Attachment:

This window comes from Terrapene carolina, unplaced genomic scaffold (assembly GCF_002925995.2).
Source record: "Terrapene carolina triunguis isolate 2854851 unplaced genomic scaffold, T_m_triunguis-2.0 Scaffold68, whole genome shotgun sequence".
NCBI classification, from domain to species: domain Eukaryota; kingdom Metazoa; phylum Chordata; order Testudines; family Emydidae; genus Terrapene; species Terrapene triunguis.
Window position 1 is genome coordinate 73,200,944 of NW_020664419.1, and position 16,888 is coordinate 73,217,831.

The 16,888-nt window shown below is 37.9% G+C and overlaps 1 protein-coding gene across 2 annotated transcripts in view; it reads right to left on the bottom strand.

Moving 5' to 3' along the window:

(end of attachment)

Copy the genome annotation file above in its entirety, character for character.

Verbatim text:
This window comes from Terrapene carolina, unplaced genomic scaffold (assembly GCF_002925995.2).
Source record: "Terrapene carolina triunguis isolate 2854851 unplaced genomic scaffold, T_m_triunguis-2.0 Scaffold68, whole genome shotgun sequence".
NCBI classification, from domain to species: domain Eukaryota; kingdom Metazoa; phylum Chordata; order Testudines; family Emydidae; genus Terrapene; species Terrapene triunguis.
Window position 1 is genome coordinate 73,200,944 of NW_020664419.1, and position 16,888 is coordinate 73,217,831.

The 16,888-nt window shown below is 37.9% G+C and overlaps 1 protein-coding gene across 2 annotated transcripts in view; it reads right to left on the bottom strand.

Moving 5' to 3' along the window: